Sumitomo Life Insurance Co. and casualty insurer Sumitomo Marine & Fire Insurance Co. are considering selling each other’s policies and jointly developing insurance products, officials of the two firms said Friday.
The two firms are already cooperating in the nonlife insurance sector, with Sumitomo Life’s nonlife insurance unit entrusting damage investigations and payout estimates to Sumitomo Marine.
So far, no formal agreement on joint sales and the development of specific products has been reached, but the two firms have expressed a willingness to further enhance their cooperation.
“Concerning the nonlife sector, we have seen steady performance results since April through cooperation with Sumitomo Marine,” Sumitomo Life said in a statement.
“In the life insurance sector, we have yet to reach a decision, but consideration is under way toward strengthening mutual cooperation,” the statement read.
Under a 1996 Japan-U.S. accord, major domestic insurers have been shut out of sales of third-sector products to promote access by foreign companies into the Japanese insurance market.
The move, if realized, would follow the deal struck last month by Dai-ichi Mutual Life Insurance Co. and Yasuda Fire & Marine Insurance Co. to sell each other’s products.
Dai-ichi also announced Thursday a tieup agreement with U.S. insurer American Family Life Assurance Co. to cross-sell and jointly develop products.
Insurer tieup detailed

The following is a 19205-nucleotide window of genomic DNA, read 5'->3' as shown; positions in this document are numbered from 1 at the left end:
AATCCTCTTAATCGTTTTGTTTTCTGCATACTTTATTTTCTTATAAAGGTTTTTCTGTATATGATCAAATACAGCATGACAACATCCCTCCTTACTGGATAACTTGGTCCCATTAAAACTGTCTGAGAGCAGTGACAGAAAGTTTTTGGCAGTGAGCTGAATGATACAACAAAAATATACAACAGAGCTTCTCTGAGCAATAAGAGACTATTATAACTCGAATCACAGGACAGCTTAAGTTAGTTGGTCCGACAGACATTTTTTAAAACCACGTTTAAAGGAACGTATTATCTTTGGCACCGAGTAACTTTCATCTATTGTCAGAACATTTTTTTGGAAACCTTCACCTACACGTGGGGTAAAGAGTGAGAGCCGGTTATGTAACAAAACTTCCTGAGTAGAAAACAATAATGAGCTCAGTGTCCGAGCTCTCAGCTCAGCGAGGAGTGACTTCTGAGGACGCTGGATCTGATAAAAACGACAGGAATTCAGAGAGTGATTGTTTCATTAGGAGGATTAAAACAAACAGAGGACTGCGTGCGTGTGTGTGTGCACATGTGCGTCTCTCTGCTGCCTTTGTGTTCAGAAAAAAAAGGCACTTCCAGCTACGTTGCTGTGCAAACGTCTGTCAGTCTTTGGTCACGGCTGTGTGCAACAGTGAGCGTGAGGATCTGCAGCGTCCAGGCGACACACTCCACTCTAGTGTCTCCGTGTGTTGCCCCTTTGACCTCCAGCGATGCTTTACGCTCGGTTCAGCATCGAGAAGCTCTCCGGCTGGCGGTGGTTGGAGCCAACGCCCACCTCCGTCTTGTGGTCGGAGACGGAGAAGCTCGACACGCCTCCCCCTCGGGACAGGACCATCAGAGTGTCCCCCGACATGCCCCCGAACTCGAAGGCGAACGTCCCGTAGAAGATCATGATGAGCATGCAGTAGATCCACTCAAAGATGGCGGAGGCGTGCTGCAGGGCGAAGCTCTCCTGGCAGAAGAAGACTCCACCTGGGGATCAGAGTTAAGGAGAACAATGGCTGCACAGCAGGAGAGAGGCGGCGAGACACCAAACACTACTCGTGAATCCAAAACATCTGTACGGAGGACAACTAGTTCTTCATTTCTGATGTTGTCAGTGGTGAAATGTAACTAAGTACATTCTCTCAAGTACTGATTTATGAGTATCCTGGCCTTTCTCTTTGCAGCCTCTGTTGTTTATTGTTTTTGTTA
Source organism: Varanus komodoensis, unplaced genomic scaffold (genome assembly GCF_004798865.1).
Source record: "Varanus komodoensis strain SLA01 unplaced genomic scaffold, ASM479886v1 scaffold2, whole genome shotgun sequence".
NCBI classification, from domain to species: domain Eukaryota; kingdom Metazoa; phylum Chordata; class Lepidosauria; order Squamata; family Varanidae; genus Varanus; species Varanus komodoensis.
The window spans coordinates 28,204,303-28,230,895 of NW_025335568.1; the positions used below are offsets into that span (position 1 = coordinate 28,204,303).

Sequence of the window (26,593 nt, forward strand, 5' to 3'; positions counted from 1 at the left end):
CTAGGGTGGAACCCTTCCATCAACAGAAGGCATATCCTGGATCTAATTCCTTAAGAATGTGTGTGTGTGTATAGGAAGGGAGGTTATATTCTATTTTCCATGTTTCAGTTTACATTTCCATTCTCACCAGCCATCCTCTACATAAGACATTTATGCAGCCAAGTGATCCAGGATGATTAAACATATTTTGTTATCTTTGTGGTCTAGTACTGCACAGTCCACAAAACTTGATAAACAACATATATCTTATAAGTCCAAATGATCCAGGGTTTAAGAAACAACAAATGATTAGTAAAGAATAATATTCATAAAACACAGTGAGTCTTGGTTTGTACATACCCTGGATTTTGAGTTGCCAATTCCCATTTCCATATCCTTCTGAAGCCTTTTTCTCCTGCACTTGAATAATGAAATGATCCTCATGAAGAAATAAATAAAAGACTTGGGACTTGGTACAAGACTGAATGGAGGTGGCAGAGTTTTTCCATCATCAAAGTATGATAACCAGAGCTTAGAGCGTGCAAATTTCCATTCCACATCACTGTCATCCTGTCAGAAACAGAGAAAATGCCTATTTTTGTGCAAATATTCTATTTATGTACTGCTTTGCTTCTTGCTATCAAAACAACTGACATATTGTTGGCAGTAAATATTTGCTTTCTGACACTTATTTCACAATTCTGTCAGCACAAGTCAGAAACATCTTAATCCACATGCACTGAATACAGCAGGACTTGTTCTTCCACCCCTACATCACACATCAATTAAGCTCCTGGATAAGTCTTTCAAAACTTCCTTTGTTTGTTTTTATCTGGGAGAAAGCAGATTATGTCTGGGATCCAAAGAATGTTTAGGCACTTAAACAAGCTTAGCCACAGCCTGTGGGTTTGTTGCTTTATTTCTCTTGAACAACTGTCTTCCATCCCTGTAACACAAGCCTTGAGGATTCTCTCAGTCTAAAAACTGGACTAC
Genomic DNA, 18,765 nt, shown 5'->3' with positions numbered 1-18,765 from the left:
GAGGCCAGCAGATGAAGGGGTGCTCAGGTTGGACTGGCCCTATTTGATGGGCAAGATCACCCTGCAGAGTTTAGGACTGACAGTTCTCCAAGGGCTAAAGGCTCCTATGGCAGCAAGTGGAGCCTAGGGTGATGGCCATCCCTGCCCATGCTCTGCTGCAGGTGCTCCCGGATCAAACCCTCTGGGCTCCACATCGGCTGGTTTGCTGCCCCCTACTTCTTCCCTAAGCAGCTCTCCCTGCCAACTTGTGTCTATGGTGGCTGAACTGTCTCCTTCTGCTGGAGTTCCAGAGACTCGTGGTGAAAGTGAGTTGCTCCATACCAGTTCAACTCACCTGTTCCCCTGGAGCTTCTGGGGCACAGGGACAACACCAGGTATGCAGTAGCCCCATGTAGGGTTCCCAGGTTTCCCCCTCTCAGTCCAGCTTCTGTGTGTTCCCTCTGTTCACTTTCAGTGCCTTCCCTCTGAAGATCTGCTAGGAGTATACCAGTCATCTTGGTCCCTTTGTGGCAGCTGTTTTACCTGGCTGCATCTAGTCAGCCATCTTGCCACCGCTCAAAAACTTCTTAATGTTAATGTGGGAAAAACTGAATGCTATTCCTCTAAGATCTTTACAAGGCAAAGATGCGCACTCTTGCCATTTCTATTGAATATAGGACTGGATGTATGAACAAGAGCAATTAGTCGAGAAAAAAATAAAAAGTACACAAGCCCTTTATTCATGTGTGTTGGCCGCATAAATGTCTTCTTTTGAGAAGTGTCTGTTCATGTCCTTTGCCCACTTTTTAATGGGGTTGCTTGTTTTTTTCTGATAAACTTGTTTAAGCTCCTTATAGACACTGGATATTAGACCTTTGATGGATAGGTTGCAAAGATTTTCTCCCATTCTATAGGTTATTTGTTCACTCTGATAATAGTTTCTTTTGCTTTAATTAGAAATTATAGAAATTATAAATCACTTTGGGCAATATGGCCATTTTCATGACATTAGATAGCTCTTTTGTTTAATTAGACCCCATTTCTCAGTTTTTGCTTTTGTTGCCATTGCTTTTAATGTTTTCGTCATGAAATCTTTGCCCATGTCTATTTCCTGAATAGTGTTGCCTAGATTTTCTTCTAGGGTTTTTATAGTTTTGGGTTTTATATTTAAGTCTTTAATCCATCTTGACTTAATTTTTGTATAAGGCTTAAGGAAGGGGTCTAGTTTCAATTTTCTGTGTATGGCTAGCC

Midsize nonlife insurers Dai-Tokyo Fire and Marine Insurance Co. and Chiyoda Fire and Marine Insurance Co. unveiled details Friday of their planned merger in April, which targets a staff reduction of almost 30 percent by 2002.
An estimated 2,900 of the 9,450 employees at the two companies will be reduced by 2002, which will cut personnel costs by about 11 billion yen, officials said.
The two companies further agreed to set the merger ratio at one to 0.9 in favor of Dai-Tokyo. One Chiyoda share will be exchanged for 0.9 Dai-Tokyo share, officials said.
Dai-Tokyo President Akira Seshimo will serve as president of the new firm, to be named Aioi Insurance Co., while the post of chairman will go to Chiyoda President Koji Fukuda.
Combined total assets of Dai-Tokyo, ranked seventh in the industry, and Toyota Motor Corp.-affiliated Chiyoda, ranked ninth, reached 2.83 trillion yen in fiscal 1999, creating the nation’s fifth-largest casualty and property insurer.
In the same fiscal year, the two companies’ premium revenue amounted to 806.7 billion yen, of which revenue from automobile insurance policies accounted for 570.6 billion yen.
“We mean to consolidate our position as a leader in automobile insurance through locally based service networks,” said Fukuda of Chiyoda.
In fiscal 2001, officials project that Aioi Insurance will earn 844 billion yen in premium revenue. It aims to boost revenue to 880 billion yen in fiscal 2002, officials said.
With the merger, Toyota’s ownership in Chiyoda will fall from 50 percent to around 20 percent of Aioi Insurance.
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